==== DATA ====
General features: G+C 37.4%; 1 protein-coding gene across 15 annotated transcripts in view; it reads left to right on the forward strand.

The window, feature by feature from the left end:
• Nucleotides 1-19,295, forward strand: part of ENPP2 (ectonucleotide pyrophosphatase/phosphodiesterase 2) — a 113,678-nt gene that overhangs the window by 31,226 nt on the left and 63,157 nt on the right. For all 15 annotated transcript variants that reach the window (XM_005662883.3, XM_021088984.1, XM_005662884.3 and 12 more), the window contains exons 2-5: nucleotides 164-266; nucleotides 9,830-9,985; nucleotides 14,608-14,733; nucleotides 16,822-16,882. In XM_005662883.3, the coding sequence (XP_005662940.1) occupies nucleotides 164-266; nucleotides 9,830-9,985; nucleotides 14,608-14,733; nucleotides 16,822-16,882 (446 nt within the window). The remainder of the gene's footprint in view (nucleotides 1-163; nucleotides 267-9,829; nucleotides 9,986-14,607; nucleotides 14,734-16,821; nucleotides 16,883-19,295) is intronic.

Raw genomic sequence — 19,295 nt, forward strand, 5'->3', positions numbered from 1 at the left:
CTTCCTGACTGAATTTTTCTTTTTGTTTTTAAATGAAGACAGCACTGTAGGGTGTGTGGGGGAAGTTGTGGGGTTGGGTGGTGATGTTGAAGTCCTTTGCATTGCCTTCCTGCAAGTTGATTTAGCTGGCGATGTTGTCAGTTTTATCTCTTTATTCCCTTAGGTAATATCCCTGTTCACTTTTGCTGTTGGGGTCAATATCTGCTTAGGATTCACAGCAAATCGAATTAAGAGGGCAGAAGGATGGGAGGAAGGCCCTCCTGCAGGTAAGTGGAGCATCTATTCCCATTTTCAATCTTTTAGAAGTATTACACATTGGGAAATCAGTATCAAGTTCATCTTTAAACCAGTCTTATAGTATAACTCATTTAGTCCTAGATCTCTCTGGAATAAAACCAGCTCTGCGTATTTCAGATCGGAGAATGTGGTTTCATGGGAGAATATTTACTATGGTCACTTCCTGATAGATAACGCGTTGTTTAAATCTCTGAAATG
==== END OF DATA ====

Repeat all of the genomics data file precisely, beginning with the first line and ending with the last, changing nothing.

General features: G+C 37.4%; 1 protein-coding gene across 15 annotated transcripts in view; it reads left to right on the forward strand.

The window, feature by feature from the left end:
• Nucleotides 1-19,295, forward strand: part of ENPP2 (ectonucleotide pyrophosphatase/phosphodiesterase 2) — a 113,678-nt gene that overhangs the window by 31,226 nt on the left and 63,157 nt on the right. For all 15 annotated transcript variants that reach the window (XM_005662883.3, XM_021088984.1, XM_005662884.3 and 12 more), the window contains exons 2-5: nucleotides 164-266; nucleotides 9,830-9,985; nucleotides 14,608-14,733; nucleotides 16,822-16,882. In XM_005662883.3, the coding sequence (XP_005662940.1) occupies nucleotides 164-266; nucleotides 9,830-9,985; nucleotides 14,608-14,733; nucleotides 16,822-16,882 (446 nt within the window). The remainder of the gene's footprint in view (nucleotides 1-163; nucleotides 267-9,829; nucleotides 9,986-14,607; nucleotides 14,734-16,821; nucleotides 16,883-19,295) is intronic.

Raw genomic sequence — 19,295 nt, forward strand, 5'->3', positions numbered from 1 at the left:
CTTCCTGACTGAATTTTTCTTTTTGTTTTTAAATGAAGACAGCACTGTAGGGTGTGTGGGGGAAGTTGTGGGGTTGGGTGGTGATGTTGAAGTCCTTTGCATTGCCTTCCTGCAAGTTGATTTAGCTGGCGATGTTGTCAGTTTTATCTCTTTATTCCCTTAGGTAATATCCCTGTTCACTTTTGCTGTTGGGGTCAATATCTGCTTAGGATTCACAGCAAATCGAATTAAGAGGGCAGAAGGATGGGAGGAAGGCCCTCCTGCAGGTAAGTGGAGCATCTATTCCCATTTTCAATCTTTTAGAAGTATTACACATTGGGAAATCAGTATCAAGTTCATCTTTAAACCAGTCTTATAGTATAACTCATTTAGTCCTAGATCTCTCTGGAATAAAACCAGCTCTGCGTATTTCAGATCGGAGAATGTGGTTTCATGGGAGAATATTTACTATGGTCACTTCCTGATAGATAACGCGTTGTTTAAATCTCTGAAATG